Want to move on? So lay down with those summer business readings



From Robert Maxwell’s mystery to the secret Sackler dynasty, this summer’s business book harvest is certainly not boring

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A round-up of the compelling business reads of the summer, from the Financial Times.


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Think again: the power to know what you don’t know, by Adam Grant, Amazon, $ 55

Grant invites readers to take a scientific approach, learn from their mistakes, and adapt to new evidence in order to improve themselves and better exchange ideas. It is a thoughtful and research-rich invitation to keep an open mind and, if necessary, rethink previous convictions.

Demand more: why diversity and inclusion isn’t happening and what you can do about it, by Sheree Atcheson,Indigo $ 25.

Born in Sri Lanka but adopted by a working-class family in Northern Ireland, Atcheson’s name and accent give no indication of her color or origins. Her background, however, gives her plenty of personal experience and perspective on diversity, equity and inclusion in the workplace, in this straightforward collection of tips and interviews with experts.


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How to change: the science of getting from where you are to where you want to be, by Katy Milkman, Indigo $ 37

Change is “a chronic rather than a temporary challenge” and should be treated as such, according to Milkman, a behavior scientist with an engaging ability to revel in her own findings about how habits are formed and changed. An entertaining race through the best and the latest science on change and how to make it happen.

Crossing Continents: A History of Standard Chartered Bank, by Duncan Campbell-Smith,Amazon, $ 64

A weighty account of Chartered Bank and Standard Bank, which later combined to form Standard Chartered, where they came from and what they have become. As an authoritative story, the book perhaps inevitably mitigates StanChart’s more recent troubles but, making a review for the FT, Philip Augar hailed it as a “compelling imperial and post-imperial banking record, responsible white men and the lives they led. “


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Amazon Unbound: Jeff Bezos and the invention of a global empire by Brad Stone, Amazon, $ 30

Amazon’s growth over the past decade justifies this sequel to Stone’s bestselling Amazon’s early years,The store of everything. The book is chock-full of new details about how its founder turned the ‘flywheel’ of customer-centric demand and repeated innovation, and inevitably encountered new political and commercial controversy in the world. the process of creating a vast technological empire.

Framers: the human advantage in the age of technology and upheaval by Kenneth Cukier, Viktor Mayer-Schönberger and Francis de Véricourt, Indigo $ 37

It is a well-written prescription for intelligent thinking based on our unique ability to frame or reframe problems, “to exploit mental models to elicit options” to find better solutions. It starts out as a conventional mix of research and storytelling. It turns into a bold call to reinject pluralism and progressive human values ​​into a decision-making process increasingly and dangerously dominated by algorithms or instinct.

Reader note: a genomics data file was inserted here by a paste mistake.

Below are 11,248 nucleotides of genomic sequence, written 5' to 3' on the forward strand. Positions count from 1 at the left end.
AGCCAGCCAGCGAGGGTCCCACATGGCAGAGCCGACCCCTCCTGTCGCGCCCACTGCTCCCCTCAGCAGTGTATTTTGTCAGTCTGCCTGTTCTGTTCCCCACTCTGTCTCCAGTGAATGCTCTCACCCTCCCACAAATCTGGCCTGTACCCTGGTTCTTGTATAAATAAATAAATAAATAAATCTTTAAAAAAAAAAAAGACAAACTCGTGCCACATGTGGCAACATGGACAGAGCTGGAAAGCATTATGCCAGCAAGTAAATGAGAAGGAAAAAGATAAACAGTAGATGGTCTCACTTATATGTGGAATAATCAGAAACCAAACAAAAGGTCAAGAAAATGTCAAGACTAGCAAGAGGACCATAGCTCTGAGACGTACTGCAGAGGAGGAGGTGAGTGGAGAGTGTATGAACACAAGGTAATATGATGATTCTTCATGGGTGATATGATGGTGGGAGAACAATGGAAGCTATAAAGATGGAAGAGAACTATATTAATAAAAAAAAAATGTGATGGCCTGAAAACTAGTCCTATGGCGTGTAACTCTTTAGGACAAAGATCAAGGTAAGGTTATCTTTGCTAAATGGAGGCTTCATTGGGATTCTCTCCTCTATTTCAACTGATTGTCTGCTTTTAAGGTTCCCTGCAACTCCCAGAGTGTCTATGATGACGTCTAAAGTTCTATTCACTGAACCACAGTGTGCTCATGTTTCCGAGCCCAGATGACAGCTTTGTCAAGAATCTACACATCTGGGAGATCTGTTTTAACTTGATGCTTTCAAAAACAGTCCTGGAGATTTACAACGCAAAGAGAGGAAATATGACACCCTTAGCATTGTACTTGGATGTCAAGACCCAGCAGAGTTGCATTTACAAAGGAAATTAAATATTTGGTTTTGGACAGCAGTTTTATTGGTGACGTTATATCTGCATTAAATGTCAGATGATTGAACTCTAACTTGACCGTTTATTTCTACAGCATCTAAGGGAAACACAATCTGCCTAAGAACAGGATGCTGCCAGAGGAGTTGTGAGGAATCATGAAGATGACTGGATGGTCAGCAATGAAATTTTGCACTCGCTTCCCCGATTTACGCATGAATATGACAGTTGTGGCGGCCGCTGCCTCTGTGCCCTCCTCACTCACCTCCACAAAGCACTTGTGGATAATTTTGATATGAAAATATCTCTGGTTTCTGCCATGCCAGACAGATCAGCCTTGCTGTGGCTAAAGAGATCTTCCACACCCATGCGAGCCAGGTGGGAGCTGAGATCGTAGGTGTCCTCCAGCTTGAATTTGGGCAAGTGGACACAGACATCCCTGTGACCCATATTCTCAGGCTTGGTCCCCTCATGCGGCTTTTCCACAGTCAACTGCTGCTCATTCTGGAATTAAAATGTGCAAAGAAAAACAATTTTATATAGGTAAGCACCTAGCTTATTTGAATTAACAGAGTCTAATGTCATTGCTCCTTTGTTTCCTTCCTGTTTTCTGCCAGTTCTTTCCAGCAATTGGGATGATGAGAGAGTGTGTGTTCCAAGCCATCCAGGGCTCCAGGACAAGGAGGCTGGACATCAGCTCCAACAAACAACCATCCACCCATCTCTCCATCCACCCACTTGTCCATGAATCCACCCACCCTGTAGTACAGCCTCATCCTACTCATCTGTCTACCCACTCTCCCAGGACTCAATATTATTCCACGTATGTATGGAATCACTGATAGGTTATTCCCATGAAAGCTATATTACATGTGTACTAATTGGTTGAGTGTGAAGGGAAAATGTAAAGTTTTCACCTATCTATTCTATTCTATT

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Empire of Pain: The Secret History of the Sackler Dynasty by Patrick Radden Keefe, Indigo, $ 40

A gripping and in-depth investigation into the Sackler Dynasty saga and the addicting pain reliever OxyContin, developed and marketed by Purdue Pharma, the company owned by two of the Sackler brothers and their families. John Gapper of the FT wrote that Keefe brought to this “tour de force,” a “coldly prosecutorial style of prose backed by voluminous research” into the Sacklers’ links to drugs and the philanthropy that tarnished their reputation. .

Autumn: The Mystery of Robert Maxwell, by John Preston,Indigo, $ 32

The media mogul’s colorful career and mysterious death – did he fall from his yacht in 1991, or did he jump? – are captured in this detailed account of Maxwell’s motivation, from the horror and chaos of the Holocaust and its aftermath, to head-on competition with Rupert Murdoch in the 1980s. “The strength of the book is to tell the great sweep of an extraordinary life, ”wrote Bronwen Maddox in her review of the FT.


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The world for sale: money, power and traders who barter the Earth’s resources, by Javier Blas and Jack Farchy, Amazon, $ 33

This story of the rise of commodity traders from the 1970s to the supercycle of the 2000s also tells the story of the broad geopolitical trends that enriched them, including nationalization in the Middle East and rampant privatization in the Soviet Union. in the process of disintegration. Former FT reporters Blas and Farchy give colorful details that give the book “thriller quality,” Felix Martin wrote in his review.

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How boards work: and how they can work better in a chaotic world, by Dambisa Moyo, Amazon, $ 38

As a non-executive on multiple boards, Moyo offers a thoughtful insider briefing on how to deal with the dilemmas of modern boardrooms, including the challenges of changing corporate culture and instilling greater diversity and a purpose. John Plender of the FT said the book provided “thoughtful analysis and reform proposals against which board experts can usefully test their hypotheses.”

© 2021 The Financial Times Ltd


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